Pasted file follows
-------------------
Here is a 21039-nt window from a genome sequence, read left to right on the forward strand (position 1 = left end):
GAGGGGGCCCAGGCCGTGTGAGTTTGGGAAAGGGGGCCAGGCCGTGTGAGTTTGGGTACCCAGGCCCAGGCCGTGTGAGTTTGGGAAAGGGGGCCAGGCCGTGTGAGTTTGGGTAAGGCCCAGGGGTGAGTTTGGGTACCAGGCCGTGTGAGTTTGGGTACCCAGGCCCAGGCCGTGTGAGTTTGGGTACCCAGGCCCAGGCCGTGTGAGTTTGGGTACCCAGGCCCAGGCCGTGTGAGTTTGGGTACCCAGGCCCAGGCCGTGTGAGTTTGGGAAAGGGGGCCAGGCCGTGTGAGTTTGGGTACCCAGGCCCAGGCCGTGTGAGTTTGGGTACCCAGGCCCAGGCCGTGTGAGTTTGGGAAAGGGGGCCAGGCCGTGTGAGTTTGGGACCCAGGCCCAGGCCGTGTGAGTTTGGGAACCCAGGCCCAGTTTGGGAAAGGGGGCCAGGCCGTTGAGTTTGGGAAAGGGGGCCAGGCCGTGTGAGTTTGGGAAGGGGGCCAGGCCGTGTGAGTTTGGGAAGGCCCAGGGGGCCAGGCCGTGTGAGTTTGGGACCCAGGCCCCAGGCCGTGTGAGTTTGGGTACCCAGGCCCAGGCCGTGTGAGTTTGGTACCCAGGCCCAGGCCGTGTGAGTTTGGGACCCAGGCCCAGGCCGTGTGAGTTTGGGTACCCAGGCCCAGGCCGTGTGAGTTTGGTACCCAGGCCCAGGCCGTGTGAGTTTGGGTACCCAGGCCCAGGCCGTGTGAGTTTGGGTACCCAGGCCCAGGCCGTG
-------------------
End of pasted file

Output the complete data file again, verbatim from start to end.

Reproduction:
Here is a 21039-nt window from a genome sequence, read left to right on the forward strand (position 1 = left end):
GAGGGGGCCCAGGCCGTGTGAGTTTGGGAAAGGGGGCCAGGCCGTGTGAGTTTGGGTACCCAGGCCCAGGCCGTGTGAGTTTGGGAAAGGGGGCCAGGCCGTGTGAGTTTGGGTAAGGCCCAGGGGTGAGTTTGGGTACCAGGCCGTGTGAGTTTGGGTACCCAGGCCCAGGCCGTGTGAGTTTGGGTACCCAGGCCCAGGCCGTGTGAGTTTGGGTACCCAGGCCCAGGCCGTGTGAGTTTGGGTACCCAGGCCCAGGCCGTGTGAGTTTGGGAAAGGGGGCCAGGCCGTGTGAGTTTGGGTACCCAGGCCCAGGCCGTGTGAGTTTGGGTACCCAGGCCCAGGCCGTGTGAGTTTGGGAAAGGGGGCCAGGCCGTGTGAGTTTGGGACCCAGGCCCAGGCCGTGTGAGTTTGGGAACCCAGGCCCAGTTTGGGAAAGGGGGCCAGGCCGTTGAGTTTGGGAAAGGGGGCCAGGCCGTGTGAGTTTGGGAAGGGGGCCAGGCCGTGTGAGTTTGGGAAGGCCCAGGGGGCCAGGCCGTGTGAGTTTGGGACCCAGGCCCCAGGCCGTGTGAGTTTGGGTACCCAGGCCCAGGCCGTGTGAGTTTGGTACCCAGGCCCAGGCCGTGTGAGTTTGGGACCCAGGCCCAGGCCGTGTGAGTTTGGGTACCCAGGCCCAGGCCGTGTGAGTTTGGTACCCAGGCCCAGGCCGTGTGAGTTTGGGTACCCAGGCCCAGGCCGTGTGAGTTTGGGTACCCAGGCCCAGGCCGTG